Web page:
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This time next year, retail shops selling cannabis will be opening their doors across the state, drawing customers from both down the road and across our borders.

In Windham County, Brattleboro, Jamaica and Londonderry have already voted to allow retail cannabis sales, joining around 30 municipalities statewide. Across Vermont, five municipalities have voted against, including Ludlow. Other towns are still considering whether to hold a vote.

Because Windham County comprises a diverse cross-section of youth and vulnerable adult populations, many decisions will need to be made in advance of opening retail cannabis shops. Among them, how to regulate the cannabis industry, establish zoning, safeguards, permitting, licensing and other procedures – even local taxation. All these factors will be hotly debated by community stakeholders, but who will make the final decisions?

Luckily, towns opting in to retail cannabis sales have the power right now to start setting up their own Cannabis Control Commissions (CCC).

A local CCC is a recommendation-based body which provides advice, options and key information to a select board, which would then decide whether to carry out its recommendations. Select boards can also grant CCCs the power to approve and deny license applications. Ideally, CCC stakeholders would include representatives throughout the community, such as medical professionals, people in recovery, law enforcement, school personnel, members of the business community, youth leaders, parents and substance use prevention specialists. Meeting regularly to consider cannabis-related issues, these voices would bring a wide array of expertise to the commission and ensure the select board responds in a thoughtful way to any question that might come up.

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In a survey earlier this year by Brattleboro’s Building a Positive Community, respondents expressed that among their greatest concerns about retail cannabis stores in their community was the potential impact on youth and other vulnerable populations, such as adults in recovery. Nearly 40 percent of respondents felt they didn’t have enough information about how retail cannabis sales might affect their town before they voted on it, while 24 percent said they weren’t sure. A CCC can help answer a range of questions arising within a community.

A CCC can also address another major concern that emerged in the survey: Who will benefit from cannabis sales? As Vermont’s new market rapidly develops, the state’s Cannabis Control Board estimates adult cannabis sales could reach $221 million by 2024 amid the proliferation of 70 dispensaries statewide. This fast-changing landscape is likely to have an enormous impact on our communities. For towns with a local option tax, CCCs will be able to advocate for the proceeds to be designated to protect and educate the public. (Under current law, without a 1 percent local option tax, towns will not receive any direct funds except for a small license fee from retailers.)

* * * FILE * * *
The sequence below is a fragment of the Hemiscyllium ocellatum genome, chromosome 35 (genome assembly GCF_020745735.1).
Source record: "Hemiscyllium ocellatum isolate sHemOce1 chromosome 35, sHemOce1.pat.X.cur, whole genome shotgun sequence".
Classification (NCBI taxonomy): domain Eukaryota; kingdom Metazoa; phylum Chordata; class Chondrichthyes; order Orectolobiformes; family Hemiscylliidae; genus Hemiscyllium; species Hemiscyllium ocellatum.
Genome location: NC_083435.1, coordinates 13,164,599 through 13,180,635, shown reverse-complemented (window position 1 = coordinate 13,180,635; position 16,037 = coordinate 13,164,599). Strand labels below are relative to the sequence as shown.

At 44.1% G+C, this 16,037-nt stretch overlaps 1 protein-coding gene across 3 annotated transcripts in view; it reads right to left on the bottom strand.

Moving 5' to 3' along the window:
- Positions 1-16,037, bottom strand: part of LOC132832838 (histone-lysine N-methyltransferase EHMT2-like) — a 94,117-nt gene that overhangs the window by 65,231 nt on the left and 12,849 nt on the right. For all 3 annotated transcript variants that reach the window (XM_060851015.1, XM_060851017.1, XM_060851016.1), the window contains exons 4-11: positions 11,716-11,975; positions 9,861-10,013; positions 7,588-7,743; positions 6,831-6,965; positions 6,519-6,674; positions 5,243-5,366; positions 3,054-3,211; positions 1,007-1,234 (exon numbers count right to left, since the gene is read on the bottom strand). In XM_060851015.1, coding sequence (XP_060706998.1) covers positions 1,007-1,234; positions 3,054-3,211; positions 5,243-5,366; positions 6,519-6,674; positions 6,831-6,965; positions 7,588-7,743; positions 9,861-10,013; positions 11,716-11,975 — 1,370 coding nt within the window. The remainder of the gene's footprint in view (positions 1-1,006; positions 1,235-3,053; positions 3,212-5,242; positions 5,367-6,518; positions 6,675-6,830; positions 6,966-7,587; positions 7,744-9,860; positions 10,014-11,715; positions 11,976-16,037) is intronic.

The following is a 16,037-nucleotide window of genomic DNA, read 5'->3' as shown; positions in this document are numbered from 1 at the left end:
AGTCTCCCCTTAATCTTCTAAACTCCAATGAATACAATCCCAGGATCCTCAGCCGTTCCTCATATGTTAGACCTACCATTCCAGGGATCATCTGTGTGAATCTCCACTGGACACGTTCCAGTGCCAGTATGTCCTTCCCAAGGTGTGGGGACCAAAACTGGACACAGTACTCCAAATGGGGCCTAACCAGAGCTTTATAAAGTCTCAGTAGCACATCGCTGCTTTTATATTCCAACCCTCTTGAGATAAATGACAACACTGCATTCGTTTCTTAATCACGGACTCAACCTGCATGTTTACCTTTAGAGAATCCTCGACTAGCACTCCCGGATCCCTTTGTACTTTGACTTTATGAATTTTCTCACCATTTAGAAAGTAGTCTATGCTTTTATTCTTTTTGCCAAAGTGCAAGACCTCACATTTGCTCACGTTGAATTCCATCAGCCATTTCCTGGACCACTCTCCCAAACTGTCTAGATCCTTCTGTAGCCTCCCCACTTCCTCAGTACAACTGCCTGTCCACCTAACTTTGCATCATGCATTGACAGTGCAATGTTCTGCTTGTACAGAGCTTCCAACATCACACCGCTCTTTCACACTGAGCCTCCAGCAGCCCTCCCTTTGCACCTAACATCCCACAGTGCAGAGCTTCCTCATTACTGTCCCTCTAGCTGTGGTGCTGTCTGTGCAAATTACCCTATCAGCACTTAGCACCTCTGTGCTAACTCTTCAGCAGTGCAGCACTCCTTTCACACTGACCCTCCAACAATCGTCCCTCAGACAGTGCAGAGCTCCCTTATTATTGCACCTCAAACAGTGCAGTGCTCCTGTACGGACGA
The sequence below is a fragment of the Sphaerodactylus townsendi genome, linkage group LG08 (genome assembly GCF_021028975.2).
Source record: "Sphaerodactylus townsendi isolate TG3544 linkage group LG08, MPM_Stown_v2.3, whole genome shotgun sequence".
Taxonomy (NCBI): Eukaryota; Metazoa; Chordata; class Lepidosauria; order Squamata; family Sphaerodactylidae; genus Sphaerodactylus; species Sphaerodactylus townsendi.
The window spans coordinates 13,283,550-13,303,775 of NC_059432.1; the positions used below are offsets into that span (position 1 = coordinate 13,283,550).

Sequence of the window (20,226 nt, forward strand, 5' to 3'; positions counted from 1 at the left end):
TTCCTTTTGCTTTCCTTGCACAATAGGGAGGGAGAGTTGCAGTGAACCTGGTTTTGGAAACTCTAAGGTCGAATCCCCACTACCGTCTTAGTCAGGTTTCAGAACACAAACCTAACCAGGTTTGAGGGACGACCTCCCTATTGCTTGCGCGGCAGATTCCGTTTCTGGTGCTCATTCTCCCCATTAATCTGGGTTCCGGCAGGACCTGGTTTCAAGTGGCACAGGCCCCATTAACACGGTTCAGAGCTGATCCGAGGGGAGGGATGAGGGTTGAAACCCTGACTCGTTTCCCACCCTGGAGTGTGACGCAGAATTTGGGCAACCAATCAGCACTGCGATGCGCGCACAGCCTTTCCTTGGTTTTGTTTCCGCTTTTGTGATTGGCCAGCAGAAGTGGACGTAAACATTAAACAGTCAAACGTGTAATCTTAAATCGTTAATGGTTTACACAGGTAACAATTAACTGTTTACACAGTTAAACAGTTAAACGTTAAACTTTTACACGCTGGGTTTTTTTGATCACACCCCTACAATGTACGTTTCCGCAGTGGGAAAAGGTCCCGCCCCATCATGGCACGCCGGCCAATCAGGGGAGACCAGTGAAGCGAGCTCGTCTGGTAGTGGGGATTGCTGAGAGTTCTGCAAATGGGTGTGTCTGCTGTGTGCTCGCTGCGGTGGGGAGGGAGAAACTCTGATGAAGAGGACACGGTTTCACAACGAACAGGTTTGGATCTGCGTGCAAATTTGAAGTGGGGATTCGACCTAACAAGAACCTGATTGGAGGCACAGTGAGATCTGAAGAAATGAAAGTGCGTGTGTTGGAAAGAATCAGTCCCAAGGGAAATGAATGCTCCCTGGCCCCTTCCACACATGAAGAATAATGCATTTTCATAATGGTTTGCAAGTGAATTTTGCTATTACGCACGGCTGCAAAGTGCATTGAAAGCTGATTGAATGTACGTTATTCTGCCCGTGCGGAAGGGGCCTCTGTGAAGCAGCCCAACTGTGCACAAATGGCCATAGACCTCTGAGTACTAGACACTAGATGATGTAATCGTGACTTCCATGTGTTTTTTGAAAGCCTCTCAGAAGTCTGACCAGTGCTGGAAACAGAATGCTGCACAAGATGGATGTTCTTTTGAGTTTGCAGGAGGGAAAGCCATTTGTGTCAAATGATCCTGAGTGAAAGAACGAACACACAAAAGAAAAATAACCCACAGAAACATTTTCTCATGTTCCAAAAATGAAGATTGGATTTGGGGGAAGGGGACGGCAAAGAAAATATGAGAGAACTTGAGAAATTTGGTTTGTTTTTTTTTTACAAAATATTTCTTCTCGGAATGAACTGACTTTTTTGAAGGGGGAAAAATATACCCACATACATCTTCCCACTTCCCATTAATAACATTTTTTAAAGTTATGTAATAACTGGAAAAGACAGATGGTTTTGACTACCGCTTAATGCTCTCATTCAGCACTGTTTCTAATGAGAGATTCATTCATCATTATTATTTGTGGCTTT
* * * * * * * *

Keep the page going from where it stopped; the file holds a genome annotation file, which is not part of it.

Because Vermont municipalities can set up their CCCs at any time, it is highly recommended that towns begin planning now. This could include public meetings to explore risks, consequences and policy outcomes for CCCs in your town. Public health and prevention experts, local law enforcement, emergency services, leaders and residents within the community should also be encouraged to weigh in.

According to the National Institutes of Health, one in six teens develop a substance-use disorder after using cannabis. In our latest Youth Risk Behavior Survey, 32 percent of Windham County high school students reported actively using cannabis, while 25 percent of those students said they used cannabis daily. Creating a local CCC shows a town’s commitment and accountability to its most vulnerable community members. CCCs can recommend safeguards, such as buffer zones between cannabis shops and places where youth gather; a maximum number of cannabis retailers; and zoning that keeps those in recovery in mind.

For those with questions, our organization, the Windham County Prevention Partnership (WCPP), is here to help. Funded by the Vermont Department of Health, we are dedicated to providing resources, support and information to ensure the wellbeing of all Windham County municipalities and residents. A low-impact environment amid rollout of retail cannabis will take funding, ongoing dialogue, advance planning and care, but it is achievable. Through CCCs, towns have the opportunity to shape how this new industry will affect them for the long term.

Cindy Hayford is the director of the Deerfield Valley Community Partnership; Cassandra Holloway is the director of Building a Positive Community; and Jacob Deutsch is the community project coordinator for West River Valley Thrives. Together, these organizations comprise the Windham Country Prevention Partnership. For more information, or to get involved, visit

The opinions expressed by columnists do not necessarily reflect the views of Vermont News & Media.